A table presents data as a scrolling, single-column list of rows that can be divided into sections or groups. Use a table to display large or small amounts of information cleanly and efficiently in the form of a list. Generally speaking, tables are ideal for text-based content, and often appear as a means of navigation on one side of a split view, with related content shown on the opposite side. See Split Views.

iOS implements two styles of table, plain and grouped.

Plain. Rows can be separated into labeled sections, and an optional index can appear vertically along the right edge of the table. A header can appear before the first item in a section, and a footer can appear after the last item.

Grouped. Rows are displayed in groups, which can be preceded by a header and followed by a footer. This style of table always contains at least one group and each group always contains at least one row. A grouped table doesn’t include an index.

Think about table width. Thin tables can cause truncation and wrapping, making them hard to read and scan quickly at a distance. Wide tables can also be difficult to read and scan, and can take away space from content.

Begin showing table content quickly. Don’t wait for extensive table content to load before showing something. Fill onscreen rows with textual data immediately and show more complex data—such as images—as it becomes available. This technique gives people useful information right away and increases the perceived responsiveness of your app. In some cases, showing stale, older data may make sense until fresh, new data arrives.

Communicate progress as content loads. If a table’s data takes time to load, show a progress bar or spinning activity indicator to reassure people that your app is still running.

Keep content fresh. Consider updating your table’s content regularly to reflect newer data. Just don’t change the scrolling position. Instead, add the content to the beginning or end of the table, and let people scroll to it when they’re ready. Some apps display an indicator when new data has been added, and provide a control for jumping right to it. It’s also a good idea to include a refresh control, so people can manually perform an update at any time. See Refresh Content Controls.

Avoid combining an index with table rows containing right-aligned elements. An index is controlled by performing large swiping gestures. If other interactive elements reside nearby, such as disclosure indicators, it may be difficult to discern the user’s intent when a gesture occurs and the wrong element may be activated.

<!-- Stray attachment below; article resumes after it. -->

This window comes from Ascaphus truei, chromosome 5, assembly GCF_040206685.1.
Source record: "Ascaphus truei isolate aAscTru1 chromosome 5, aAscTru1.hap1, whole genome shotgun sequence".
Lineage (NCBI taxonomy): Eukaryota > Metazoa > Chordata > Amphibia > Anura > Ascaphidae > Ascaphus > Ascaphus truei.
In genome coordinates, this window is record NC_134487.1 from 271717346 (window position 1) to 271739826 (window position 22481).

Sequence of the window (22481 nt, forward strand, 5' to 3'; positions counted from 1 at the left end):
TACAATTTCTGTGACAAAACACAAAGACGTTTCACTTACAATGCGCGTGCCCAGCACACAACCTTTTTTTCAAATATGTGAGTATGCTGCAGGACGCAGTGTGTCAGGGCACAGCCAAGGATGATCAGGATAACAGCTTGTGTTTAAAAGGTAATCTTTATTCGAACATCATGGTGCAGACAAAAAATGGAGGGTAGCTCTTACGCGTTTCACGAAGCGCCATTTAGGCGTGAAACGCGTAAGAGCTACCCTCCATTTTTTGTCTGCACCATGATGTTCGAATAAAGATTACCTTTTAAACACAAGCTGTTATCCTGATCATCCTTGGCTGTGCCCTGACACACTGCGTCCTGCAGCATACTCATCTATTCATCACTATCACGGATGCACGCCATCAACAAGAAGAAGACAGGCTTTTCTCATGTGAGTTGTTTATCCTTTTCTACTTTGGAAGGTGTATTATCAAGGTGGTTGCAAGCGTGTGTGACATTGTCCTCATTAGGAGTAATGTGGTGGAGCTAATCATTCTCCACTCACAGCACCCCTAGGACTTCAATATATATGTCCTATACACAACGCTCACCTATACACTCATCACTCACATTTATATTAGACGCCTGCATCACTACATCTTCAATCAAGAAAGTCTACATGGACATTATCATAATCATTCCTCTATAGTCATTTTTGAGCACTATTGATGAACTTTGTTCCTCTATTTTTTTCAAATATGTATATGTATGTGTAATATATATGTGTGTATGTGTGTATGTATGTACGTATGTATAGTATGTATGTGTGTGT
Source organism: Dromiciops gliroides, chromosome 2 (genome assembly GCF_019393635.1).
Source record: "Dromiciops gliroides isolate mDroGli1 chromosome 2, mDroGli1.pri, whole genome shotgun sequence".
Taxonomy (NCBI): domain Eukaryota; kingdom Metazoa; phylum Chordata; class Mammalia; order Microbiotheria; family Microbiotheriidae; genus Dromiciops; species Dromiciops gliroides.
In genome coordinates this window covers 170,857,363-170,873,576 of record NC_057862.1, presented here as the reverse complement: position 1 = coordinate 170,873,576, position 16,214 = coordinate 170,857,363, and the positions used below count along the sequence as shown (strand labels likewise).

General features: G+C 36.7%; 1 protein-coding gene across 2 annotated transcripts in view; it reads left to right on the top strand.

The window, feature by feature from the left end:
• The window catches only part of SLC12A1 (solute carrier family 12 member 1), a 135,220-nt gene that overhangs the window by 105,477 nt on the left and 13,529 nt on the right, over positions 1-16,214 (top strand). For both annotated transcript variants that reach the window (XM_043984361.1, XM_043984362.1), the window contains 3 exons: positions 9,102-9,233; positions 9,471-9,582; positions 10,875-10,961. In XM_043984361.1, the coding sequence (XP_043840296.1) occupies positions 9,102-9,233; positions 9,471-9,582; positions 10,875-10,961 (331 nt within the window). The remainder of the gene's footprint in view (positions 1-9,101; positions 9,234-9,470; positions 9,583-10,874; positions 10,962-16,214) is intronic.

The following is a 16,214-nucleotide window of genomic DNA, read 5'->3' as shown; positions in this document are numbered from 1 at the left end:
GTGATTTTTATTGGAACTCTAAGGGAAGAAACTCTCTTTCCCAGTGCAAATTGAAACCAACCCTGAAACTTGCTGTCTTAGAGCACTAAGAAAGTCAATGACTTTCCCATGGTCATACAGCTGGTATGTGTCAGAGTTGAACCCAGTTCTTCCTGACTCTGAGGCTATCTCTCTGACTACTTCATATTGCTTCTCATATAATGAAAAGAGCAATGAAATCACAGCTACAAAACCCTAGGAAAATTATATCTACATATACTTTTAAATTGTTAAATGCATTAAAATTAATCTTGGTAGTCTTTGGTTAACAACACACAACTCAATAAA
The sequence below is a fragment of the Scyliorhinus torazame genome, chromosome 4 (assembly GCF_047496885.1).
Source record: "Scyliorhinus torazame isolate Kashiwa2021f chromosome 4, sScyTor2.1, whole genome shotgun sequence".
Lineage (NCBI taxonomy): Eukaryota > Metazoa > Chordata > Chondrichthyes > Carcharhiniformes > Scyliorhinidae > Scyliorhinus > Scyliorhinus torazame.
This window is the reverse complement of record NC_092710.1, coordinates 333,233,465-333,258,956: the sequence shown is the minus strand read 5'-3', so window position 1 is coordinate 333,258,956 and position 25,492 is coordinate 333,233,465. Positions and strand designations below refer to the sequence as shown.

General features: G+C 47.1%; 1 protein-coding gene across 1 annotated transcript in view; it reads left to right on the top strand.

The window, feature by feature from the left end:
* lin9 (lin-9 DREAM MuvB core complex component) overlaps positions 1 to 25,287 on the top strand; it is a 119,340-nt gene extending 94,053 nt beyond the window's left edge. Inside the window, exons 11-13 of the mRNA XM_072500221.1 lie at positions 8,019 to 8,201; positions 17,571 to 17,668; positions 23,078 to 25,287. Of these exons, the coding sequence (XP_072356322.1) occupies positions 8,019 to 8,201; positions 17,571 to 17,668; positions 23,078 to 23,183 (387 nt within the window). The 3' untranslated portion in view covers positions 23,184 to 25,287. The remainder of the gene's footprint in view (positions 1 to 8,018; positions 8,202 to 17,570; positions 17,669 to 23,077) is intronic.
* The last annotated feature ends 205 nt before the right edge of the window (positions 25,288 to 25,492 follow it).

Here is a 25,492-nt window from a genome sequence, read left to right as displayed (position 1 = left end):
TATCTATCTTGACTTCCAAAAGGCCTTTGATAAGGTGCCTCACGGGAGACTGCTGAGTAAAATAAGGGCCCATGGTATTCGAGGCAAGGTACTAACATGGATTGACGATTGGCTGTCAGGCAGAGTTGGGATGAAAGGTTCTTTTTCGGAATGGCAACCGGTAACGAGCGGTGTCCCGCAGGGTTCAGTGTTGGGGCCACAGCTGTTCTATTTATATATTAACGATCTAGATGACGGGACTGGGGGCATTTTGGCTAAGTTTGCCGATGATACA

For developer guidance, see UITableView.

Table Rows

You use standard table cell styles to define how content appears in table rows.

Basic (Default). An optional image on the left side of the row, followed by a left-aligned title. It’s a good option for displaying items that don’t require supplementary information. For developer guidance, see the UITableViewCellStyleDefault constant of UITableViewCell.

Subtitle. A left-aligned title on one line and a left-aligned subtitle on the next. This style works well in a table where rows are visually similar. The additional subtitle helps distinguish rows from one another. For developer guidance, see the UITableViewCellStyleSubtitle constant of UITableViewCell.

Right Detail (Value 1). A left-aligned title with a right-aligned subtitle on the same line. For developer guidance, see the UITableViewCellStyleValue1 constant of UITableViewCell.

Left Detail (Value 2). A right-aligned title, followed by a left-aligned subtitle on the same line. For developer guidance, see UITableViewCellStyleValue2 constant of UITableViewCell.

All standard table cell styles also allow graphical elements, such as a checkmark or disclosure indicator. Of course, adding these elements decreases the space available for titles and subtitles.

Keep text succinct to avoid clipping. Truncated words and phrases are hard to scan and decipher. Text truncation is automatic in all table cell styles, but it can present more or less of a problem depending on which cell style you use and where truncation occurs.

Consider using a custom title for a Delete button. If a row supports deletion and it helps provide clarity, replace the system-provided Delete title with a custom title.

Provide feedback when a selection is made. People expect a row to highlight briefly when its content is tapped. Then, people expect a new view to appear or something to change, such as a checkmark appearing, that indicates a selection has been made.

Design a custom table cell style for nonstandard table rows. Standard styles are great for use in a variety of common scenarios, but some content or your overall app design may call for a heavily customized table appearance. To learn how to create your own cells, see Customizing Cells in Table View Programming Guide for iOS.

For developer guidance, see UITableViewCell.